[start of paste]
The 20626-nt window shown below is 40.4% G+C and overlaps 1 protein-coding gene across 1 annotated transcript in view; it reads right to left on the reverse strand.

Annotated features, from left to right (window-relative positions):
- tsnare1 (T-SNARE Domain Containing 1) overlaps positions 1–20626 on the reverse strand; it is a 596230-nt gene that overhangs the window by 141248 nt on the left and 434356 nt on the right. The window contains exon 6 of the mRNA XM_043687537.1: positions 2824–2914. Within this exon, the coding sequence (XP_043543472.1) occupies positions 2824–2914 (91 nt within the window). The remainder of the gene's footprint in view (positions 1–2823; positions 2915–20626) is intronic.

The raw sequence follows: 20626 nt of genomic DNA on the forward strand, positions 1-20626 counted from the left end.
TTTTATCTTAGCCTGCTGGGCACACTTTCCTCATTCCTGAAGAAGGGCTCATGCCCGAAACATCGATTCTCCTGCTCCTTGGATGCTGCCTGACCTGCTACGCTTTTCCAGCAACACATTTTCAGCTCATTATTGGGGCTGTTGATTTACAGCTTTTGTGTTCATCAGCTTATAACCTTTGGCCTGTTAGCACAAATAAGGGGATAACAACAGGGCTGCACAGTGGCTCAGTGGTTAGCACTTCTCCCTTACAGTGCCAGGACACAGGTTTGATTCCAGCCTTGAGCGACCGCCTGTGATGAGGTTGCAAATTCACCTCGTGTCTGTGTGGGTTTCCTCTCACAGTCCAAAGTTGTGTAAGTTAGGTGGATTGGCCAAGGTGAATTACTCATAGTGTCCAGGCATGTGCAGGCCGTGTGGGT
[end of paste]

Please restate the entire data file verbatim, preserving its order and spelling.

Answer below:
The 20626-nt window shown below is 40.4% G+C and overlaps 1 protein-coding gene across 1 annotated transcript in view; it reads right to left on the reverse strand.

Annotated features, from left to right (window-relative positions):
- tsnare1 (T-SNARE Domain Containing 1) overlaps positions 1–20626 on the reverse strand; it is a 596230-nt gene that overhangs the window by 141248 nt on the left and 434356 nt on the right. The window contains exon 6 of the mRNA XM_043687537.1: positions 2824–2914. Within this exon, the coding sequence (XP_043543472.1) occupies positions 2824–2914 (91 nt within the window). The remainder of the gene's footprint in view (positions 1–2823; positions 2915–20626) is intronic.

The raw sequence follows: 20626 nt of genomic DNA on the forward strand, positions 1-20626 counted from the left end.
TTTTATCTTAGCCTGCTGGGCACACTTTCCTCATTCCTGAAGAAGGGCTCATGCCCGAAACATCGATTCTCCTGCTCCTTGGATGCTGCCTGACCTGCTACGCTTTTCCAGCAACACATTTTCAGCTCATTATTGGGGCTGTTGATTTACAGCTTTTGTGTTCATCAGCTTATAACCTTTGGCCTGTTAGCACAAATAAGGGGATAACAACAGGGCTGCACAGTGGCTCAGTGGTTAGCACTTCTCCCTTACAGTGCCAGGACACAGGTTTGATTCCAGCCTTGAGCGACCGCCTGTGATGAGGTTGCAAATTCACCTCGTGTCTGTGTGGGTTTCCTCTCACAGTCCAAAGTTGTGTAAGTTAGGTGGATTGGCCAAGGTGAATTACTCATAGTGTCCAGGCATGTGCAGGCCGTGTGGGT